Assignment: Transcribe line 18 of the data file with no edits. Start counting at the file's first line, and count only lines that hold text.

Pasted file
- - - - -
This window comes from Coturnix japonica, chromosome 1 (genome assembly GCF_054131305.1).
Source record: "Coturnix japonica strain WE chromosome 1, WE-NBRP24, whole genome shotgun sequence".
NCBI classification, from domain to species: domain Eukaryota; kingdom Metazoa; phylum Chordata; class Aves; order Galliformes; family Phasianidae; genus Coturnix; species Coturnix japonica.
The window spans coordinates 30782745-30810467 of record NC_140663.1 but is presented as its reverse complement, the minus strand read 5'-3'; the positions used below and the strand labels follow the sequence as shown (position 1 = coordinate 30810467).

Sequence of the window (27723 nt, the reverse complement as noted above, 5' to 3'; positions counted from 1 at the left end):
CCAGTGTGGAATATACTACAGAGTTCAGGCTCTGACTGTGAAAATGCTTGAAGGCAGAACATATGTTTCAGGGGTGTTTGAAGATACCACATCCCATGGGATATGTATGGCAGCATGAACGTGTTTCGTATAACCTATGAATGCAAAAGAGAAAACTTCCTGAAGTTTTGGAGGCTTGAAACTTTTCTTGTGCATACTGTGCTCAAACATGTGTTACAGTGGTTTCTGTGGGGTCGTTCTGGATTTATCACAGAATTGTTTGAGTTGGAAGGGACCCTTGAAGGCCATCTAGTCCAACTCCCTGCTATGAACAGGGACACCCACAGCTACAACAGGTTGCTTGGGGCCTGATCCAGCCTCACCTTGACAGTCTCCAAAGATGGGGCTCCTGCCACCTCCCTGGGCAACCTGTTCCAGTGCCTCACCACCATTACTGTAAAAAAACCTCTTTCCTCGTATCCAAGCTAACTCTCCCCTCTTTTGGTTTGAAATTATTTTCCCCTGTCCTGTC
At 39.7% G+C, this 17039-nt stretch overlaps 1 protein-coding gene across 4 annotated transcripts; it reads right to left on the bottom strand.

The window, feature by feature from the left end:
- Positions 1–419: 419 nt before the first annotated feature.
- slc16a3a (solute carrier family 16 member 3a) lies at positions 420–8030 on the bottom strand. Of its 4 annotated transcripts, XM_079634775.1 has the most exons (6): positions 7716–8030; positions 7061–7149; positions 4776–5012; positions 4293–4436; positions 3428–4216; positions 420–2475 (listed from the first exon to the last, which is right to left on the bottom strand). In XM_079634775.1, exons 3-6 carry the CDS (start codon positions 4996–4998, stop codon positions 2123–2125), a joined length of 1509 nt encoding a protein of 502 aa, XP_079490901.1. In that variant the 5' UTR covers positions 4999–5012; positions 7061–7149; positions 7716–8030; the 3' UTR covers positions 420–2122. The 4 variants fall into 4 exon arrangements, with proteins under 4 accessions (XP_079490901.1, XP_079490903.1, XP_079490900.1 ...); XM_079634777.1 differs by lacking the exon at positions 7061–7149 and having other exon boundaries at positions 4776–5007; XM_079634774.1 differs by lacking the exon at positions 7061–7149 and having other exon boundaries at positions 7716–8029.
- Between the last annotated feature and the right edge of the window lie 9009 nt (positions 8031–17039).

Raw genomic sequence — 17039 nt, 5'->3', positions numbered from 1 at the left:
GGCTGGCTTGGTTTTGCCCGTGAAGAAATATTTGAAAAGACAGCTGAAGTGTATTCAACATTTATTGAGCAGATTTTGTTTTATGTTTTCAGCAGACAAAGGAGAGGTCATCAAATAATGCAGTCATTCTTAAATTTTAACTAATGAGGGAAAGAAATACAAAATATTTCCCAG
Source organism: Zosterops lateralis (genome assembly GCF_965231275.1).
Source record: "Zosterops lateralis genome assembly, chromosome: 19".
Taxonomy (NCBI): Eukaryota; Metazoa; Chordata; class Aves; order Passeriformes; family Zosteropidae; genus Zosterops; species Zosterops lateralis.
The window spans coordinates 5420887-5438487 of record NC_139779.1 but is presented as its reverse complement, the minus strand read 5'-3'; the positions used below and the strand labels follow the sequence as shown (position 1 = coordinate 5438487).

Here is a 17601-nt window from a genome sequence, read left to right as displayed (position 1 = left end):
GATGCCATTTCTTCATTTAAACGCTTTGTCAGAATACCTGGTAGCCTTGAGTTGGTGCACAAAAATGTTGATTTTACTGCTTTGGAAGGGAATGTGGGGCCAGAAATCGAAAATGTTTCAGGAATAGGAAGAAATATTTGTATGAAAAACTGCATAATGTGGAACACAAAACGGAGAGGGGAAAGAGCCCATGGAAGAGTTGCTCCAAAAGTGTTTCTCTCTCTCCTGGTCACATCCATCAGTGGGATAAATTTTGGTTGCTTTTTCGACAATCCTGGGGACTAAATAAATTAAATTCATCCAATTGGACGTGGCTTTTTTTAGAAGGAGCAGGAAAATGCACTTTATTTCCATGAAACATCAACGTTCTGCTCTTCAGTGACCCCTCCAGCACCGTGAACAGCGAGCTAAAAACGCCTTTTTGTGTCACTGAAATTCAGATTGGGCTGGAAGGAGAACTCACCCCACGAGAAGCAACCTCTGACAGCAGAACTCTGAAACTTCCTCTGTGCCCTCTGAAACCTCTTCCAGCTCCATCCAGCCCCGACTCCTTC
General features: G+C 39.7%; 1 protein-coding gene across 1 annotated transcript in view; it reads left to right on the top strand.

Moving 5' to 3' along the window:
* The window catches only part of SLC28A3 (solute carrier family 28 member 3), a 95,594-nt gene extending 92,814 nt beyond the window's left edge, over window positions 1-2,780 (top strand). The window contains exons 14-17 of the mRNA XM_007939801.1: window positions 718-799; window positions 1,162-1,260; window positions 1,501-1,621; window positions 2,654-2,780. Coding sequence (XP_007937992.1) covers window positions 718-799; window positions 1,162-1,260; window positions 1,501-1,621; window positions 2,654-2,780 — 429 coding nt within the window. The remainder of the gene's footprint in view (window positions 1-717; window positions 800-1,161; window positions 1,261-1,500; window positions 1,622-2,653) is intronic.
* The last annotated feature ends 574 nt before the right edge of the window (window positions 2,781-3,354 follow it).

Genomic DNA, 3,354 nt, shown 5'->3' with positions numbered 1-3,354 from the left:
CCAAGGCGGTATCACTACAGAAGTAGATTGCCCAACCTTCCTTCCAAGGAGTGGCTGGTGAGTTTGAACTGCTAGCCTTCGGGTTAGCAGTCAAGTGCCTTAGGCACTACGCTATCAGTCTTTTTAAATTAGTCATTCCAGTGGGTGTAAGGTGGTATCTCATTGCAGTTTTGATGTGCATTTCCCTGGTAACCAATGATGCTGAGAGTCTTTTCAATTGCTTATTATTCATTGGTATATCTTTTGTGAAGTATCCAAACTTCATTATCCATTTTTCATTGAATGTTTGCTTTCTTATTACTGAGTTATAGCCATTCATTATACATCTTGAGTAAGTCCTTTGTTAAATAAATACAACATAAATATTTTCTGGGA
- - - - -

Here is a 17601-nt window from a genome sequence, read left to right as displayed (position 1 = left end):